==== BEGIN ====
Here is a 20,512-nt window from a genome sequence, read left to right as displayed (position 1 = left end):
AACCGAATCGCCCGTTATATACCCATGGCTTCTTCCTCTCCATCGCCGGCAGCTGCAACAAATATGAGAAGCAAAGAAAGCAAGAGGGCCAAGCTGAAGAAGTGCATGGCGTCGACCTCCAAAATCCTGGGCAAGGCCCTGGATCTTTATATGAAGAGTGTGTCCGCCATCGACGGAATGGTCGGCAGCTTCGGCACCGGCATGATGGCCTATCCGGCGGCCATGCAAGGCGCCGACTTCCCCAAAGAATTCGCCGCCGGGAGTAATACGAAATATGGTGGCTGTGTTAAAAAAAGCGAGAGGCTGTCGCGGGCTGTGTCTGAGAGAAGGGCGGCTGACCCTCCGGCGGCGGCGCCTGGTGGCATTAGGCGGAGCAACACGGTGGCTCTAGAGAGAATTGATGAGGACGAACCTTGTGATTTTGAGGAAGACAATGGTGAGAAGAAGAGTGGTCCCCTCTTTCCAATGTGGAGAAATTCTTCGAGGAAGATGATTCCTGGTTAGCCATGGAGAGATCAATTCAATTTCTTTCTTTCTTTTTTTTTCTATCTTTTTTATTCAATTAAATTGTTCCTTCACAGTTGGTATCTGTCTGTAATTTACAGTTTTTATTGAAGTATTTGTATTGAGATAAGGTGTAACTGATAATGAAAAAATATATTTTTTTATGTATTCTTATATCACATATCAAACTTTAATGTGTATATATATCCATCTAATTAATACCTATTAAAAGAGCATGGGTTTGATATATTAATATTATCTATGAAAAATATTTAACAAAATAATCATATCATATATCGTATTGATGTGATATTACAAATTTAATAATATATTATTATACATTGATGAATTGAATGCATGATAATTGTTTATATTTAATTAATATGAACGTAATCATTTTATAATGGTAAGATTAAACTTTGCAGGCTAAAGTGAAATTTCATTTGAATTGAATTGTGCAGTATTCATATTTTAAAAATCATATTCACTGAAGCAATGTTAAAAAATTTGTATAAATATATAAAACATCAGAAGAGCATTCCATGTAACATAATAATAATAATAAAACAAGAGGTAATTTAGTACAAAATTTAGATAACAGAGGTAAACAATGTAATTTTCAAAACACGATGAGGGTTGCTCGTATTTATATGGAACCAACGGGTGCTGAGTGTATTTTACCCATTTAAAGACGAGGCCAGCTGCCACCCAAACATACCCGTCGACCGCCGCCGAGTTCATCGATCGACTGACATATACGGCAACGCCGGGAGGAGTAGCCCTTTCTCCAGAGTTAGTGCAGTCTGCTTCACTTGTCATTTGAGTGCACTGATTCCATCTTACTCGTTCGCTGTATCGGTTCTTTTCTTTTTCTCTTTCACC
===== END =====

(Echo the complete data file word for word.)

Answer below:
Here is a 20,512-nt window from a genome sequence, read left to right as displayed (position 1 = left end):
AACCGAATCGCCCGTTATATACCCATGGCTTCTTCCTCTCCATCGCCGGCAGCTGCAACAAATATGAGAAGCAAAGAAAGCAAGAGGGCCAAGCTGAAGAAGTGCATGGCGTCGACCTCCAAAATCCTGGGCAAGGCCCTGGATCTTTATATGAAGAGTGTGTCCGCCATCGACGGAATGGTCGGCAGCTTCGGCACCGGCATGATGGCCTATCCGGCGGCCATGCAAGGCGCCGACTTCCCCAAAGAATTCGCCGCCGGGAGTAATACGAAATATGGTGGCTGTGTTAAAAAAAGCGAGAGGCTGTCGCGGGCTGTGTCTGAGAGAAGGGCGGCTGACCCTCCGGCGGCGGCGCCTGGTGGCATTAGGCGGAGCAACACGGTGGCTCTAGAGAGAATTGATGAGGACGAACCTTGTGATTTTGAGGAAGACAATGGTGAGAAGAAGAGTGGTCCCCTCTTTCCAATGTGGAGAAATTCTTCGAGGAAGATGATTCCTGGTTAGCCATGGAGAGATCAATTCAATTTCTTTCTTTCTTTTTTTTTCTATCTTTTTTATTCAATTAAATTGTTCCTTCACAGTTGGTATCTGTCTGTAATTTACAGTTTTTATTGAAGTATTTGTATTGAGATAAGGTGTAACTGATAATGAAAAAATATATTTTTTTATGTATTCTTATATCACATATCAAACTTTAATGTGTATATATATCCATCTAATTAATACCTATTAAAAGAGCATGGGTTTGATATATTAATATTATCTATGAAAAATATTTAACAAAATAATCATATCATATATCGTATTGATGTGATATTACAAATTTAATAATATATTATTATACATTGATGAATTGAATGCATGATAATTGTTTATATTTAATTAATATGAACGTAATCATTTTATAATGGTAAGATTAAACTTTGCAGGCTAAAGTGAAATTTCATTTGAATTGAATTGTGCAGTATTCATATTTTAAAAATCATATTCACTGAAGCAATGTTAAAAAATTTGTATAAATATATAAAACATCAGAAGAGCATTCCATGTAACATAATAATAATAATAAAACAAGAGGTAATTTAGTACAAAATTTAGATAACAGAGGTAAACAATGTAATTTTCAAAACACGATGAGGGTTGCTCGTATTTATATGGAACCAACGGGTGCTGAGTGTATTTTACCCATTTAAAGACGAGGCCAGCTGCCACCCAAACATACCCGTCGACCGCCGCCGAGTTCATCGATCGACTGACATATACGGCAACGCCGGGAGGAGTAGCCCTTTCTCCAGAGTTAGTGCAGTCTGCTTCACTTGTCATTTGAGTGCACTGATTCCATCTTACTCGTTCGCTGTATCGGTTCTTTTCTTTTTCTCTTTCACC